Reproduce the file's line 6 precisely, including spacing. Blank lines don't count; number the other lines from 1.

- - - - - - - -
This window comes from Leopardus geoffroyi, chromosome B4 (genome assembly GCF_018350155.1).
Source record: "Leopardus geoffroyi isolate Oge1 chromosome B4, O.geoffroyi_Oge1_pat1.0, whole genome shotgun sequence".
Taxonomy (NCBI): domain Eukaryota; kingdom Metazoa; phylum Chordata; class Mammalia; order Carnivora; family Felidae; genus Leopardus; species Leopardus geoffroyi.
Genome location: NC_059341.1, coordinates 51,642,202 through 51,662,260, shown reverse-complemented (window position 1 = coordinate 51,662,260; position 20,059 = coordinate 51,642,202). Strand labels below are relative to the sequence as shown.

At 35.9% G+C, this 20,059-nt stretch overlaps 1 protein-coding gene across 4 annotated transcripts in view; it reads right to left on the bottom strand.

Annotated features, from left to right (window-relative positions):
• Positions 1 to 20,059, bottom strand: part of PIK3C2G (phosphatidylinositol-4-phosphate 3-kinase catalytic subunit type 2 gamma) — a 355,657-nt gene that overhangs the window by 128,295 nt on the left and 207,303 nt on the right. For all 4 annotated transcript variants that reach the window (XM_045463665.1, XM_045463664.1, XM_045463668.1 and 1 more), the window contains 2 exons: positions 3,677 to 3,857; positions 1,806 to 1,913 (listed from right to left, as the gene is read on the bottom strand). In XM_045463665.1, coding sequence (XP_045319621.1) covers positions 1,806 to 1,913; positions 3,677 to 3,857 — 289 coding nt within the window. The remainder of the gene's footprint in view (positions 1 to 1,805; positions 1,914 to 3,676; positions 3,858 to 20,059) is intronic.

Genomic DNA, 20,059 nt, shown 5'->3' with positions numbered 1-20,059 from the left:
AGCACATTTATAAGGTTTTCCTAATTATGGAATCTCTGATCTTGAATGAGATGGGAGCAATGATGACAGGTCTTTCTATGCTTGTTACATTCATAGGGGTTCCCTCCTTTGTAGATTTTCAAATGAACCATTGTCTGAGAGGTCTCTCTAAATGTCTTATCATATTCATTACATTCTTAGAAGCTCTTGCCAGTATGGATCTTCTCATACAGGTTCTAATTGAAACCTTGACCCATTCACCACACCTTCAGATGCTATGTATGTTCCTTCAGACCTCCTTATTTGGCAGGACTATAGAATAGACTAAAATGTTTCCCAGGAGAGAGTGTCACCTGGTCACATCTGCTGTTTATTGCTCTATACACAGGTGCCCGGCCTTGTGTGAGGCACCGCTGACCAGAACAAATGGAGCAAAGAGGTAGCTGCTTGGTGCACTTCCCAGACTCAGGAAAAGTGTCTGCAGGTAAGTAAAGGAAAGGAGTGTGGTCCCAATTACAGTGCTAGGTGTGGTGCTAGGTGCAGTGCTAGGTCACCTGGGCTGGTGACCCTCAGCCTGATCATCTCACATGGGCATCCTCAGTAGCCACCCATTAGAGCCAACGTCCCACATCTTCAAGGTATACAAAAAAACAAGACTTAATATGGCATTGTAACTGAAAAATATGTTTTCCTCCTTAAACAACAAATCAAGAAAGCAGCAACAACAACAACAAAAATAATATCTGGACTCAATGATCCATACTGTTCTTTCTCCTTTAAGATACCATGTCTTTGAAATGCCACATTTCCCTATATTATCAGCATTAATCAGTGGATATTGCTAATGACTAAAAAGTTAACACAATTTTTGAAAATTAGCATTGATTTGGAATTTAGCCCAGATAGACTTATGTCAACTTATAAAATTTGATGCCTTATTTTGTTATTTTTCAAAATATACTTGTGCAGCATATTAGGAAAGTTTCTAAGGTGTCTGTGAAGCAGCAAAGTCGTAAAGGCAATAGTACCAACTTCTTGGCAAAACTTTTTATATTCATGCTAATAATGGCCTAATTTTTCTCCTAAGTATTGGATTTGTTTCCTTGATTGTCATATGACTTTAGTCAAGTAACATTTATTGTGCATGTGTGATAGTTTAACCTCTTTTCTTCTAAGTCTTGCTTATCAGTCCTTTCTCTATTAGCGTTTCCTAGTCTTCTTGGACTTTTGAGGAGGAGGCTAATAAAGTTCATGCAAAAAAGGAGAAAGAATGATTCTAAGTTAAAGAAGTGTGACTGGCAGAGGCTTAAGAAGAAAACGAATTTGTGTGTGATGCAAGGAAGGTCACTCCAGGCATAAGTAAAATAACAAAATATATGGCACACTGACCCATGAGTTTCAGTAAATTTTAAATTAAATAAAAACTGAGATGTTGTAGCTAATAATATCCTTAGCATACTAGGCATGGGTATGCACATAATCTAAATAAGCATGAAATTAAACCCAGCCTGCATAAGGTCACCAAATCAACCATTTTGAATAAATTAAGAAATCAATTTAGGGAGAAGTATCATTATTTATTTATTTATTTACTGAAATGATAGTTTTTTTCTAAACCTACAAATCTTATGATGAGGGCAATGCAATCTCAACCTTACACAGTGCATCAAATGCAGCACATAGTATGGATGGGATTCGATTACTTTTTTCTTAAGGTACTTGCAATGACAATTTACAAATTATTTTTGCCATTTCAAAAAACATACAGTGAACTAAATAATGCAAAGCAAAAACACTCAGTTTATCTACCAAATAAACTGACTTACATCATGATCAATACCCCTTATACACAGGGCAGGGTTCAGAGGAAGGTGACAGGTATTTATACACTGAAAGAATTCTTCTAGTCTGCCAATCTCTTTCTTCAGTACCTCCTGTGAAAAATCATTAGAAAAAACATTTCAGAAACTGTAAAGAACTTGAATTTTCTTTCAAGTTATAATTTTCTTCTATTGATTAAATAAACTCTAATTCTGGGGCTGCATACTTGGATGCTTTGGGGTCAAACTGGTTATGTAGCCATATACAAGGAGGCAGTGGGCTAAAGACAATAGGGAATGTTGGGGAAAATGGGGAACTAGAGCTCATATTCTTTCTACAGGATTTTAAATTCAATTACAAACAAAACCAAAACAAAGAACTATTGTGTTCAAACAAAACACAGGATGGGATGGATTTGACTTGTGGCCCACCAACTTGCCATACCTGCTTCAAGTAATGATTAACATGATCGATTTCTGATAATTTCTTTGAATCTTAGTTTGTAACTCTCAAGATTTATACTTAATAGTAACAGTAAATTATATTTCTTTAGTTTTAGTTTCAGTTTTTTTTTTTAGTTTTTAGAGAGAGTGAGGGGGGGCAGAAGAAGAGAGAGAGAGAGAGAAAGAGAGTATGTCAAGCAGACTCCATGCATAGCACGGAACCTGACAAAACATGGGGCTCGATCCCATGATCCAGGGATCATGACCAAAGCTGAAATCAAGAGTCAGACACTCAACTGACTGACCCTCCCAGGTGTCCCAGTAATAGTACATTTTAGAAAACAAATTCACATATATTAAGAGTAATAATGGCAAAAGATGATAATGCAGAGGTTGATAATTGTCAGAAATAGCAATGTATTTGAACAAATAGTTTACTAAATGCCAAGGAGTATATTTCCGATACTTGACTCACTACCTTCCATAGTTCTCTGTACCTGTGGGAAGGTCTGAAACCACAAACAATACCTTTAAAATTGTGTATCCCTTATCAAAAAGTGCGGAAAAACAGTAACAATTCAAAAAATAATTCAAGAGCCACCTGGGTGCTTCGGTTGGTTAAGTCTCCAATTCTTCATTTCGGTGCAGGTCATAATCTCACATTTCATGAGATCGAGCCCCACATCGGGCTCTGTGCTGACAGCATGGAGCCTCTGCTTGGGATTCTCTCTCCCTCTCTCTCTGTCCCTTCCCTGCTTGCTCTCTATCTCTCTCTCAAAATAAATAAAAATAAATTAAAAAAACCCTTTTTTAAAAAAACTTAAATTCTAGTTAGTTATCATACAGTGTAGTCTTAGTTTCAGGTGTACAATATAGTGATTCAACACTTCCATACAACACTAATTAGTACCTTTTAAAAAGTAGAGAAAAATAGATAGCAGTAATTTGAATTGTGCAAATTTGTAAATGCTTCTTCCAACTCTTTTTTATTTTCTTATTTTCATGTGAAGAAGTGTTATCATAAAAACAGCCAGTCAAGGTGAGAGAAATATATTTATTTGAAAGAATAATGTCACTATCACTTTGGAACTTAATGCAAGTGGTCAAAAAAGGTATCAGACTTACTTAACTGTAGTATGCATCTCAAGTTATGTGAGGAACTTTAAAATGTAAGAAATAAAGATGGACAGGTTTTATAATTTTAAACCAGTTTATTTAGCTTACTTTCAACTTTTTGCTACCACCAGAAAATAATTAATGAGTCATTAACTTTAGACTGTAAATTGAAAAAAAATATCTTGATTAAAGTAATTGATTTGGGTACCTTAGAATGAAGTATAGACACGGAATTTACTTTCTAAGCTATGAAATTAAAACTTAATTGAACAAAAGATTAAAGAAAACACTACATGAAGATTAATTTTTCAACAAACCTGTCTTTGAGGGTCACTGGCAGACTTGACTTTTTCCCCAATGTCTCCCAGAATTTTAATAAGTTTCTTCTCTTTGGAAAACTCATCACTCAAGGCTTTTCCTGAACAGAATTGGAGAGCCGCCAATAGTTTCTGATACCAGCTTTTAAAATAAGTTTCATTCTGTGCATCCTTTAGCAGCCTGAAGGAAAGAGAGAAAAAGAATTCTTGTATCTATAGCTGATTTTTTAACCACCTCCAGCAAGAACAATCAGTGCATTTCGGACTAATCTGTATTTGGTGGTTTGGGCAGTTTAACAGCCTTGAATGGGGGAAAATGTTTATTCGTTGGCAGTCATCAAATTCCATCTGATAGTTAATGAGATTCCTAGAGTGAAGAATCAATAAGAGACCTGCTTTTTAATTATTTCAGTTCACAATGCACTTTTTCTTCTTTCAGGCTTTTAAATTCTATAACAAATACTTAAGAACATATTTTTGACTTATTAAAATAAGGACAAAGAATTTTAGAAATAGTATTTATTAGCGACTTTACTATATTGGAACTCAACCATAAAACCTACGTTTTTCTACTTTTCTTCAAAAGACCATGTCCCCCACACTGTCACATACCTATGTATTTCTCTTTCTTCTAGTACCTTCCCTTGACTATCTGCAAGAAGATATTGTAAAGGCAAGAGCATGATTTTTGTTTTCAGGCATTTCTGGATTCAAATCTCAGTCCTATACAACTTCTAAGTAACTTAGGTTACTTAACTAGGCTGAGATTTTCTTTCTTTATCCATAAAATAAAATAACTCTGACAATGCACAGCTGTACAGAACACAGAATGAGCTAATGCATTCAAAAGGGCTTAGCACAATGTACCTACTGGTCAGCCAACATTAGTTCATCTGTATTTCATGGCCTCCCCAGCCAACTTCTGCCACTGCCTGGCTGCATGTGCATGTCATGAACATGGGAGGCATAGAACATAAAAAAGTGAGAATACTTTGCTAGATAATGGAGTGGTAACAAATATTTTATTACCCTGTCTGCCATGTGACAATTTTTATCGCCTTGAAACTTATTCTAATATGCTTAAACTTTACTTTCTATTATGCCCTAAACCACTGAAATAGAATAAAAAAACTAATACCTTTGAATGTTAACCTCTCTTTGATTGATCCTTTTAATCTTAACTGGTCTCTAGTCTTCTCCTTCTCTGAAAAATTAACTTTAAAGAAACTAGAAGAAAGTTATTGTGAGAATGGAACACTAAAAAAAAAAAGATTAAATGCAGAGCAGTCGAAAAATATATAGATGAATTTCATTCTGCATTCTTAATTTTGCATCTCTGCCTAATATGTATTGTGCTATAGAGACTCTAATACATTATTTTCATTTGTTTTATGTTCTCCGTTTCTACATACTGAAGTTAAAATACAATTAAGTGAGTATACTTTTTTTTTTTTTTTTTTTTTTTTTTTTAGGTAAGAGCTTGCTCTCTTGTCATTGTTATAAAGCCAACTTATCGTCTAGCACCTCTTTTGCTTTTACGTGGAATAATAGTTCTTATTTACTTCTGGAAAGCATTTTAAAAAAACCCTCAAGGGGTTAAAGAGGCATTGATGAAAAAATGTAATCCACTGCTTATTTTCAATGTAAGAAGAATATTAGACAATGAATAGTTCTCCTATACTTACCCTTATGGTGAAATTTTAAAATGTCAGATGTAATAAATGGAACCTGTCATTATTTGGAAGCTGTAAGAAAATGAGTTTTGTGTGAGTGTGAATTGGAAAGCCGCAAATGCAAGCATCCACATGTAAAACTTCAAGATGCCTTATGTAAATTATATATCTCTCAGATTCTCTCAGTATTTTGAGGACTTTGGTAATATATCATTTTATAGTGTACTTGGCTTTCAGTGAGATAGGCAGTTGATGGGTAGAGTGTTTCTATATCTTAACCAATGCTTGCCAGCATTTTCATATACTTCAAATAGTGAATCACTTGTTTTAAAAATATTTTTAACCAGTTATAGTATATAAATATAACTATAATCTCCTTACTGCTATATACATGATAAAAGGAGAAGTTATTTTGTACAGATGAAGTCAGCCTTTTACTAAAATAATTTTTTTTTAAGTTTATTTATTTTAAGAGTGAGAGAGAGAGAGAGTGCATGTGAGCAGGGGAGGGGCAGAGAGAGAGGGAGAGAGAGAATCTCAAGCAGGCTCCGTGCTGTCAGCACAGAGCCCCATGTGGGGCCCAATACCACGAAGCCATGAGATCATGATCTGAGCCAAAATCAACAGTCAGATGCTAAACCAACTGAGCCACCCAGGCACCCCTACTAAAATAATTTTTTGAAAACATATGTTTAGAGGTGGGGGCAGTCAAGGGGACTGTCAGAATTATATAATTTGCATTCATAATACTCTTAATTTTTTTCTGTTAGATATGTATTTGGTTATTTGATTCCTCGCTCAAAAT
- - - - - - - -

Annotated features, from left to right (window-relative positions):